Posted by: lrrp | April 22, 2017

Perpetual Newbie

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Posted by: lrrp | April 22, 2017

Nights are more Productive

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Posted by: lrrp | February 12, 2017

Tech Commandments

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Posted by: lrrp | February 12, 2017

Programmers Creed

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Posted by: lrrp | February 11, 2017

Think Twice Code Once…

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Posted by: lrrp | August 27, 2016

Short cuts to the top….

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Posted by: lrrp | August 27, 2016

Learn everything….

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Posted by: lrrp | August 27, 2016

An addition to Maslow’s hierarchy of needs….

This made me laugh. An addition to Maslow's hierarchy of needs.png

“Though his hardware has been decommissioned, Bill’s application has been migrated to the Cloud..” 🙂

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Posted by: lrrp | July 17, 2015

When will you learn that you are not your code….

main-qimg-f467d4af38d54f3dc284d5519375f736Coders are quick to criticize other people’s code. Is it optimal? Is it reliable? Is it readable? The entire field of quality assurance  is built around the need to find flaws in other people’s code.

Coder culture is driven by what is, at best, well meaning constructive criticism, and at worst is ad hominem sniping.

And for new coders who aren’t used to this kind of environment, this constant criticism can be all too much.

“The most common mistake coders make it to take criticism of their code personally.”

When I first started learning to code, I was timid about showing people my code. If anyone had anything to say at all, it was usually critical. This is simply how coding is. Think about the Linux prompt. When you successfully run a command, Linux doesn’t say “Great job! Everything ran successfully!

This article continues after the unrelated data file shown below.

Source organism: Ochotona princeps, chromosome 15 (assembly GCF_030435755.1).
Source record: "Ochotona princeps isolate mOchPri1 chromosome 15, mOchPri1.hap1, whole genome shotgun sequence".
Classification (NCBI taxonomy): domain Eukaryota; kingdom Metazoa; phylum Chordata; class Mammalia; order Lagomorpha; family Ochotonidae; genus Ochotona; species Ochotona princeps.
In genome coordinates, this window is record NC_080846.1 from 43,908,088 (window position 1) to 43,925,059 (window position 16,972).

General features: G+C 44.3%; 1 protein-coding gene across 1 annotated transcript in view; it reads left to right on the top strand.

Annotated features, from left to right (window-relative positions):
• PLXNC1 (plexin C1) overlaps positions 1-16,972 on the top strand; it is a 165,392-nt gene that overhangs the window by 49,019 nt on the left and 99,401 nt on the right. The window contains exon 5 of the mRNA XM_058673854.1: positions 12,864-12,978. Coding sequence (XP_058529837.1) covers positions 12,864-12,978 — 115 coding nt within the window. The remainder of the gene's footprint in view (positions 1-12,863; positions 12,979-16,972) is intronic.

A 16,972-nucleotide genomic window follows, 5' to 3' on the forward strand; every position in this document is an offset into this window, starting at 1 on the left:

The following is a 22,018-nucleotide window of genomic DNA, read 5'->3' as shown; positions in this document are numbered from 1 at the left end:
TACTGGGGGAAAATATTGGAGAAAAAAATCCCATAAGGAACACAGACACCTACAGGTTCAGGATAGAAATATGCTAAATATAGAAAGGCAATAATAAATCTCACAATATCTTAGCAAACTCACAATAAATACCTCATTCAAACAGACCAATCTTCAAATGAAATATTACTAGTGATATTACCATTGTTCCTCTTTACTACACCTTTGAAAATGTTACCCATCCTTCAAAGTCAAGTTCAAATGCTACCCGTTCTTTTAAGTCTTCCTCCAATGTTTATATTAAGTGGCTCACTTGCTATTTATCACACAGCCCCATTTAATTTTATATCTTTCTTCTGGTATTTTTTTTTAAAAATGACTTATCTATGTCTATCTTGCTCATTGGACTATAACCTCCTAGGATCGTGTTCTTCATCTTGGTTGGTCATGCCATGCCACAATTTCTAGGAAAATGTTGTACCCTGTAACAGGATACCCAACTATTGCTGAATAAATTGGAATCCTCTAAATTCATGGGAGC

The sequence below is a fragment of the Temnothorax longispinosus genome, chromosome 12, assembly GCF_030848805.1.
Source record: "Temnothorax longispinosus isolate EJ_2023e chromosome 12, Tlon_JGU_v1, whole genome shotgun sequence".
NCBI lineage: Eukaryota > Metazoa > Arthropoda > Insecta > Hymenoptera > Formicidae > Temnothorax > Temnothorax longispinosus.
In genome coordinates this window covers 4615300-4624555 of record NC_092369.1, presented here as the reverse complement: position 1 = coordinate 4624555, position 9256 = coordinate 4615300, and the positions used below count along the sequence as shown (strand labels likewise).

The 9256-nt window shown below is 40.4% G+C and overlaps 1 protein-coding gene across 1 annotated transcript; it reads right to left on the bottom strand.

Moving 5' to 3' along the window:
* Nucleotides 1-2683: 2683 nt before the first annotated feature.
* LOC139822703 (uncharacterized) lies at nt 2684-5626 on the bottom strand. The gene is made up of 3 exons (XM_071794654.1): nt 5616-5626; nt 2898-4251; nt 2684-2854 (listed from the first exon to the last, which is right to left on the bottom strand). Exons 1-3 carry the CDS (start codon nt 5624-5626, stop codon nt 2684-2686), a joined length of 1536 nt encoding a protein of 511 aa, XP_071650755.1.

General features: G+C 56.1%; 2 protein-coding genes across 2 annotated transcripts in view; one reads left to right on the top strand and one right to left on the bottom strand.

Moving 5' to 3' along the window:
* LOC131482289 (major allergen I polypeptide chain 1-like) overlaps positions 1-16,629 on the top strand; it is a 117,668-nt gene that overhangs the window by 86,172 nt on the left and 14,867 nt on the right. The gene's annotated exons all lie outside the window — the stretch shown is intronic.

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No, Linux says nothing when a command runs successfully. It only says something when there’s a problem with your command.This is a good analogy for coders in general. No news is good news. Coders aren’t sycophantic or overly supportive. They assume that if you are showing them your code, you are doing so because you want their help finding ways to improve it.

“The most difficult thing to learn is how to accept, and act on, constructive criticism.”

main-qimg-7603822ad884726bc4c84cfe6127ea03Chess master and Tai Chi champion Joshua Waitzkin compared the world of high level competition to a vast field covered in thorns:

“You can either spend your life trying to trim away all the thorns – so that you can safely walk across them – or you can learn to weave sandals.”

In competitive chess and Tai Chi, thorns are the attacks from your competitors and critics. Weaving sandals is a metaphor for developing a stoicism that can be generally applied, so that you can avoid the herculean effort of single-handedly changing the competitive environment itself.

This applies perfectly to coding. Instead of wishing that coding was a more hospitable and supportive environment to newcomers, we should follow Waitzkin’s advice and learn to weave sandals. Fortunately, in our case, this is rather straight forward. Just remind yourself every day – I am not my code. Then you’ll be able to accept, and act on, constructive criticism.

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